* Events are another great way to create excitement and buzz. Rather than posting a status update that will show up only on one timeline, create an Event for open church get-togethers and meetings. Invite everybody and allow friends to invite their friends too, spreading the word to a wider audience.

By using open groups, public pages, and public events on Facebook, churches can change the nature of existing relationships, open new forms of ministry, and strengthen ties among members. They can reach out to the de-churched and un-churched in the community as well. By writing small on Facebook, we draw attention to God's activity in the church and beyond, helping to build Jesus' kingdom on earth.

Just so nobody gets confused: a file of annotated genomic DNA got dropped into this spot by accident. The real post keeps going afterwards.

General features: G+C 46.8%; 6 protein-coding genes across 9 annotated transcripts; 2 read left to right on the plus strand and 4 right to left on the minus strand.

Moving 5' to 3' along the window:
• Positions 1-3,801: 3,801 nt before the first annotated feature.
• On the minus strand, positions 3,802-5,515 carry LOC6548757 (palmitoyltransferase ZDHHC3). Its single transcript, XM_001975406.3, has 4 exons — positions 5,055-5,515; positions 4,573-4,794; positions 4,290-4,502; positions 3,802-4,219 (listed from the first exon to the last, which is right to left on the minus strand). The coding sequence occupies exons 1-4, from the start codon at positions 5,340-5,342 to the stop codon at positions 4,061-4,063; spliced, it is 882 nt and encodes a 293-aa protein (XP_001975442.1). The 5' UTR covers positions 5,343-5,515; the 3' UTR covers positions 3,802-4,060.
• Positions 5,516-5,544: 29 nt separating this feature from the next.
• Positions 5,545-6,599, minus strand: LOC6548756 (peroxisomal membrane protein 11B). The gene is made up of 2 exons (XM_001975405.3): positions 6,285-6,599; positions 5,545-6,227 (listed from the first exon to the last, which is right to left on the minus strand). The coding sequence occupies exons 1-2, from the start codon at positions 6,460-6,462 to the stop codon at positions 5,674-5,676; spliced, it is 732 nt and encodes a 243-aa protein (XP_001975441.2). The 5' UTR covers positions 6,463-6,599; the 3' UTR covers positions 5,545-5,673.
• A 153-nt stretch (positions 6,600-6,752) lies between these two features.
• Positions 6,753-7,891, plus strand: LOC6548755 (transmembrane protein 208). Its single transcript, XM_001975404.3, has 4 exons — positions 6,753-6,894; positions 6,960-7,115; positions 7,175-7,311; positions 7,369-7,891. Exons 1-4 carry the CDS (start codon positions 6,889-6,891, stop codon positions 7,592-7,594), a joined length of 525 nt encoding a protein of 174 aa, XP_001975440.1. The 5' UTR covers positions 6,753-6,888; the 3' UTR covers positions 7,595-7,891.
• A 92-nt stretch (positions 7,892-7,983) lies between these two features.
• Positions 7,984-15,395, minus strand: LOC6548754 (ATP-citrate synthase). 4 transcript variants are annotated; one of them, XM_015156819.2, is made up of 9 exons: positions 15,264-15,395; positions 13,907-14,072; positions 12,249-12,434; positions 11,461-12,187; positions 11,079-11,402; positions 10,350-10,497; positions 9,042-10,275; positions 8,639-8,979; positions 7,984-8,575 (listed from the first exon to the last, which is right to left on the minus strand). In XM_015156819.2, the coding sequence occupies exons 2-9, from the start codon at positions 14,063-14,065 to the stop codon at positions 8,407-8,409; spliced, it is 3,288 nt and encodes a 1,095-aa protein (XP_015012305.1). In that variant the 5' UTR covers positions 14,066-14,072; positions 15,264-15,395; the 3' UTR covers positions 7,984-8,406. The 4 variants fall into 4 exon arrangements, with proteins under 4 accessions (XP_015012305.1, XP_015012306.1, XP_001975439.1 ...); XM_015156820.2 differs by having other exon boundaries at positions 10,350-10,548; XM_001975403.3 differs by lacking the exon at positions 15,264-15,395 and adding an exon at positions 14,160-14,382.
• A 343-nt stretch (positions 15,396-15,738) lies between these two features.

Facebook Help is the best resource for step-by-step instructions on all of the tips suggested. Look up the bold words above in the FB Help Center.


Anita Coleman worships at Irvine Presbyterian Church, part of Los Ranchos Presbytery in Southern California. She is also the author of Casa Charis: A Daybook of Freedom, a collection of 31 meditations on Galatians and Garden of Grace: A Daybook of Faith and Healing, a collection of 30 photo-reflections on Ephesians. Follow or friend her on Facebook: 


Member updates

Carole Marshall, a new member living in Port Townsend, Washington, writes nonfiction and inspirational fiction. Her most recent novel is Reading to Jane, and she is currently working on a nonfiction project. For more information, check out her website: